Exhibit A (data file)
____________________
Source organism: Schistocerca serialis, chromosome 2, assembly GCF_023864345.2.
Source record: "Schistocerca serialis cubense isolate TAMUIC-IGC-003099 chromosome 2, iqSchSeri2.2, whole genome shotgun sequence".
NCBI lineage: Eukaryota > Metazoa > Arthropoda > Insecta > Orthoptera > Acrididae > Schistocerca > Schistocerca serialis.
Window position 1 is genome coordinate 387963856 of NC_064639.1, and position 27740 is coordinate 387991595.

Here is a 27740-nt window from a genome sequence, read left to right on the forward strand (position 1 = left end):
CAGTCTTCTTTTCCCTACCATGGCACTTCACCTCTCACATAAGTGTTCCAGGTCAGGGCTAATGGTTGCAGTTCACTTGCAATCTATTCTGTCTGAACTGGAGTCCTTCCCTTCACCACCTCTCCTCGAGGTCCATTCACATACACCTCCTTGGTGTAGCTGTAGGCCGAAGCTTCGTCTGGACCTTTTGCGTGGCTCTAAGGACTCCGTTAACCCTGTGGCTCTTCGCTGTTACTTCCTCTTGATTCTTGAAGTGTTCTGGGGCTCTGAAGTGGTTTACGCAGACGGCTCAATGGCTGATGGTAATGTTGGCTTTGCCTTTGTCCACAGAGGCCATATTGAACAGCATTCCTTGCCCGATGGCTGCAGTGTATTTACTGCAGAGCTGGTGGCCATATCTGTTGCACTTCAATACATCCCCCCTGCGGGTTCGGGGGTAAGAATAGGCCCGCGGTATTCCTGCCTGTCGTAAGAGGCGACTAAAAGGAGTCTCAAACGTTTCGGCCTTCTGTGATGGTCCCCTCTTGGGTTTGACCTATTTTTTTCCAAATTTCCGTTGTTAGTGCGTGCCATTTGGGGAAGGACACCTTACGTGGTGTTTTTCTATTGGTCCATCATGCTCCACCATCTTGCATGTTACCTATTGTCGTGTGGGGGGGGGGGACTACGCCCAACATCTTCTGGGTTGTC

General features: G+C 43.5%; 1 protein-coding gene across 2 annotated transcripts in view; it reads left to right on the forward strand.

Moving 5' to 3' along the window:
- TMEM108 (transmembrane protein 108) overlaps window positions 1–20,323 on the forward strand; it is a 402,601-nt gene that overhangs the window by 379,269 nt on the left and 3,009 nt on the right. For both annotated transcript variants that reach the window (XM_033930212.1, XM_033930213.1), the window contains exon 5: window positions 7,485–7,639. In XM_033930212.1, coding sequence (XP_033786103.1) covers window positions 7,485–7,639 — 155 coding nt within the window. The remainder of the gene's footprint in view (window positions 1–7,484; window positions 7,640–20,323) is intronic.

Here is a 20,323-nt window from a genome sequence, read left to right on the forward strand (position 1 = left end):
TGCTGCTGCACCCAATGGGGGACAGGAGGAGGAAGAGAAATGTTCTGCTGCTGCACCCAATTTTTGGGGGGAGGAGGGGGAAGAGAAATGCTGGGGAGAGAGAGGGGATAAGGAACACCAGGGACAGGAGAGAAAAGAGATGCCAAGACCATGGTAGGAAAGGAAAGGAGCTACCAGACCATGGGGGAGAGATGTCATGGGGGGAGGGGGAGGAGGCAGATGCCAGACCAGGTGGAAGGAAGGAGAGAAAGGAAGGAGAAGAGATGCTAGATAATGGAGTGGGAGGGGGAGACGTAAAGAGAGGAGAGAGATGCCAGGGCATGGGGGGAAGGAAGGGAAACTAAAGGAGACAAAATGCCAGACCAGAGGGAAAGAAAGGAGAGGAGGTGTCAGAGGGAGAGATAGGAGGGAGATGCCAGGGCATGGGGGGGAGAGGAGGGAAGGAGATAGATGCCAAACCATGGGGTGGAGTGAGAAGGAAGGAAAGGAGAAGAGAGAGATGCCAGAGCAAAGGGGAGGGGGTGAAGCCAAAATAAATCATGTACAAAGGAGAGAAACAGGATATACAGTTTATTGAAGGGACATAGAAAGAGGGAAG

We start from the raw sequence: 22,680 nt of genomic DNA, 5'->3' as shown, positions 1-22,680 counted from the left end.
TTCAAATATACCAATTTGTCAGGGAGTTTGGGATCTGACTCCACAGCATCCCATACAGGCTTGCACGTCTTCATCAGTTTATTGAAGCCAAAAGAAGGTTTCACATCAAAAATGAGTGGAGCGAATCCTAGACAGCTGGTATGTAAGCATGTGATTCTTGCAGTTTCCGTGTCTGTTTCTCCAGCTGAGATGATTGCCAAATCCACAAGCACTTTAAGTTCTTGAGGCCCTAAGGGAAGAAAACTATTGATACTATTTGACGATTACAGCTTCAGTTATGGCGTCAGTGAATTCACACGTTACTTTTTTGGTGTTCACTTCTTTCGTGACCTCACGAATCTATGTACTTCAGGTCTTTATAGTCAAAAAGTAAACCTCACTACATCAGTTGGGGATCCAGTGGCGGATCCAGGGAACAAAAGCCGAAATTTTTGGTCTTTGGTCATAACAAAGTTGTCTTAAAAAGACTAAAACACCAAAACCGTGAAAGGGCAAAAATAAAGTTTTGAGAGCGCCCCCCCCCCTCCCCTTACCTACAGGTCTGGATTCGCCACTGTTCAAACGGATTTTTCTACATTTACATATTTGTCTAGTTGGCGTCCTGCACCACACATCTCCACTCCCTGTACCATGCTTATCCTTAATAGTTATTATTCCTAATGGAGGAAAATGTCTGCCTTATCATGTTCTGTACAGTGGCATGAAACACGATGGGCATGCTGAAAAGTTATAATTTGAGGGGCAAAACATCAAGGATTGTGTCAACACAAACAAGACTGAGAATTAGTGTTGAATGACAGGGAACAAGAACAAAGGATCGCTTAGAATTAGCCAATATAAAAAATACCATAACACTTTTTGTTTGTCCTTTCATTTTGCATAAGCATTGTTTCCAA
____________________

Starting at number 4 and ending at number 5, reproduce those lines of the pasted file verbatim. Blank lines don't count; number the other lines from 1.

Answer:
Window position 1 is genome coordinate 387963856 of NC_064639.1, and position 27740 is coordinate 387991595.

Here is a 27740-nt window from a genome sequence, read left to right on the forward strand (position 1 = left end):